Clinical and Systematic Review | Open | Published:

Clinical and Systematic Reviews

Gut Microbiota-Based Therapies for Irritable Bowel Syndrome

Clinical and Translational Gastroenterology volume 9, page e134 (2018) | Download Citation

Abstract

Irritable bowel syndrome (IBS) is a common, heterogeneous disorder characterized by abdominal pain associated with changes in bowel habits. The pathogenesis of IBS is multifactorial and may relate to alterations in the gut microbiota, changes in visceral sensation and motility, and genetic and environmental factors. Administration of systemic antibiotics may increase the risk of IBS by altering gastrointestinal homeostasis. Therapeutic interventions for IBS with diarrhea that are thought to target alterations in the gut microbiota include the nonsystemic antibiotic rifaximin, the medical food serum-derived bovine immunoglobulin, prebiotics, probiotics, and dietary modification. SYN-010 is a modified-release statin formulation that reduces methane production by Methanobrevibacter smithii and is currently in development for the treatment of patients with constipation-predominant IBS. Use of these interventions in the management of patients with IBS may function to restore a healthy gut microbiota and ameliorate symptoms of IBS.

Introduction

Irritable bowel syndrome (IBS) is a common gastrointestinal (GI) disorder characterized by recurrent abdominal pain associated with alterations in bowel habits.1, 2 The global prevalence of IBS is approximately 11%, affecting more women than men, and adults younger than 50 years of age compared with older adults.1, 3 In 2016, Rome IV redefined the criteria for diagnosis of IBS, to individuals experiencing abdominal pain at least 1 day per week, concurrently meeting at least two of the following three criteria: pain that is related to defecation, pain that is associated with a change in stool frequency, or pain that is associated with change in stool texture.1 Individuals with IBS are further categorized based on their predominant stool pattern: constipation-predominant IBS (IBS-C), diarrhea-predominant IBS (IBS-D), mixed IBS, and unclassified IBS.1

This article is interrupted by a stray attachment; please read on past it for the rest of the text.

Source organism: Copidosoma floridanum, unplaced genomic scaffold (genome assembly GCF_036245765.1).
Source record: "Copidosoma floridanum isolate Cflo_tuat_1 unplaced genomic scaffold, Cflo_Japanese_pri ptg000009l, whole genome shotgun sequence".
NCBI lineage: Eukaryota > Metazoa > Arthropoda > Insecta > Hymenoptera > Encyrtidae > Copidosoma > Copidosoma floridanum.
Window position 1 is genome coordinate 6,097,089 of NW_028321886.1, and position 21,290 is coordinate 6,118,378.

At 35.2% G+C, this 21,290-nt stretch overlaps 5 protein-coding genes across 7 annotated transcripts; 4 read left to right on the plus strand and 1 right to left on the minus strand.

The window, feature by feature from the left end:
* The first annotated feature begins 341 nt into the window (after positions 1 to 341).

IBS pathogenesis and heterogeneity

IBS is a complex, heterogeneous disorder and its pathogenesis differs from individual to individual.2 Factors linked to IBS symptom development include history of enteric infection, modifications in the gut microbiota, immunomodulation, alterations in brain–gut processing, and changes in visceral sensation and motility.2, 4, 5, 6 Neuroimmunologic signaling in response to a precipitating event at the mucosal surface stimulates communication through multiple pathways that can lead to the development of visceral hypersensitivity and alterations in stool frequency and form.4 However, the factors involved and their relative contributions to the development, frequency, and severity of symptoms differ between individuals.2, 7, 8, 9, 10, 11 Despite decades of research, the specific mechanistic pathways involved in the development of IBS are only beginning to be elucidated. An association with small intestinal bacterial overgrowth (SIBO) has been observed in subpopulations of patients with IBS,5, 12, 13, 14, 15, 16 although a causal relationship between SIBO and IBS remains to be established.17 Nonetheless, changes in the gut microbiota are thought to trigger alterations in gut permeability, motility, visceral perception, and food processing, ultimately resulting in IBS symptoms.6, 18, 19 The goal of the current article is to provide an overview of the role of altered GI homeostasis in IBS and present therapeutic options.

The role of altered gut microbiota in IBS